Ahead of its Annual Conference, the National Housing Federation has released research revealing that despite having the most housing wealth, the baby boomer generation is surprisingly relaxed about slowing or falling house prices.
The research shows 62% of homeowners aged over 55 say that they would accept either no growth or a fall in price over the course of two years, if it would help young people to buy a home, in comparison to just half (52%) of those younger than them. This cohort was also twice as likely to accept a fall of 10% than younger homeowners – 35% compared to just 15% of under-35s.
Older homeowners were also more sanguine than the public at large, including non-homeowners. 53% of the general public would accept either stagnant or falling house prices. The overwhelming majority of Brits (73%) also agree that housing affordability has created a divide between generations – just 8% do not.
This apparent benevolence may be driven by the fact that this cohort remains the most asset-rich. A high proportion of homeownership and the benefit of decades of steady house price increases, means over 55s own 63% of all the nation’s housing wealth – a rise of 8 percentage points over the last six years alone. Remarkably, over 85s own more of the nation’s housing wealth than everybody under 35.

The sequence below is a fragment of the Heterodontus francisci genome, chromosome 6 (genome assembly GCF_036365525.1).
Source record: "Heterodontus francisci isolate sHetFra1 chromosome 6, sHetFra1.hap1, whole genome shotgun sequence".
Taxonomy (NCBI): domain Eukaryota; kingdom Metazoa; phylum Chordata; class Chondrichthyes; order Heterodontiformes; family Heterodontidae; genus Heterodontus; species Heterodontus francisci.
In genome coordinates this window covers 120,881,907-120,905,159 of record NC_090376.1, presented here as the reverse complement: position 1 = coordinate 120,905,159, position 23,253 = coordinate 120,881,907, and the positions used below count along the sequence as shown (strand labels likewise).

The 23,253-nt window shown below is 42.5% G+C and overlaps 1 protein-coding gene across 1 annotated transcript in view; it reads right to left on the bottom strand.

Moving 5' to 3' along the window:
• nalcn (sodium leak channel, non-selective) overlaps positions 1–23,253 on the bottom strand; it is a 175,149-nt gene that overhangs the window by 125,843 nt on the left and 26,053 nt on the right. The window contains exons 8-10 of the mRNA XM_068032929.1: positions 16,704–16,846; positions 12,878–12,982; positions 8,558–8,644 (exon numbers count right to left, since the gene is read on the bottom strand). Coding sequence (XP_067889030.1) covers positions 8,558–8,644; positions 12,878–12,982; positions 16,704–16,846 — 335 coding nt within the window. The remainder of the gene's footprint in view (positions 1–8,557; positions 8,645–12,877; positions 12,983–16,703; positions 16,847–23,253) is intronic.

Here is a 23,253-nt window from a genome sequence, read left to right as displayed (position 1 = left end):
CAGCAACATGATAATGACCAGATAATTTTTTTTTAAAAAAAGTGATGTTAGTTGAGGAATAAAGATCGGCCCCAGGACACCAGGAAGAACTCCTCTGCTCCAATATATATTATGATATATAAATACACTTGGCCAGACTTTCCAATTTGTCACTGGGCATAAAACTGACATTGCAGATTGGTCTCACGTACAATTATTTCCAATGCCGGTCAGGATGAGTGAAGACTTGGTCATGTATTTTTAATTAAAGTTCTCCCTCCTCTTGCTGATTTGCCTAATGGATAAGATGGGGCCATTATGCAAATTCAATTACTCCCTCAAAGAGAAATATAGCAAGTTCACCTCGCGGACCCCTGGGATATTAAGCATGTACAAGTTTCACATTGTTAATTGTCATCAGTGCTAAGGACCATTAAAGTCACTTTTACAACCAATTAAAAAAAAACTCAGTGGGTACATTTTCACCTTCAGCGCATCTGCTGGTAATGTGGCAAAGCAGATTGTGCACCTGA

Baby boomers may also be more relaxed about house prices because their offspring are struggling to get on the housing ladder; in 2003/4 almost 6 in 10 (59%) of all 25 to 34 year olds were homeowners, it is now just over a third (37%).
Housing associations want to solve this problem, and build homes for all. Whether that’s affordable housing for people on low incomes, shared ownership for young people facing an increasingly tough buyers’ market or older people looking to downsize.
David Orr, Chief Executive at the National Housing Federation said: “Contrary to political opinion, the British public are no longer obsessed with perpetual house price growth. In fact, the overwhelming majority would now accept a less buoyant market if it made life easier for the next generation. Nobody wants a crash, and we are certainly not advocating one, but politicians need to hear this.
“That so many who stand to benefit would today pass up the opportunity to do so demonstrates the extent of public empathy and underlines the severity of the problem for the young. Housing associations are doing all they can to improve their offer to the young and priced out, building homes that people can really afford to rent and buy.
“While housing associations are doing everything they can, more flexibility from Government would allow them to build even more homes.”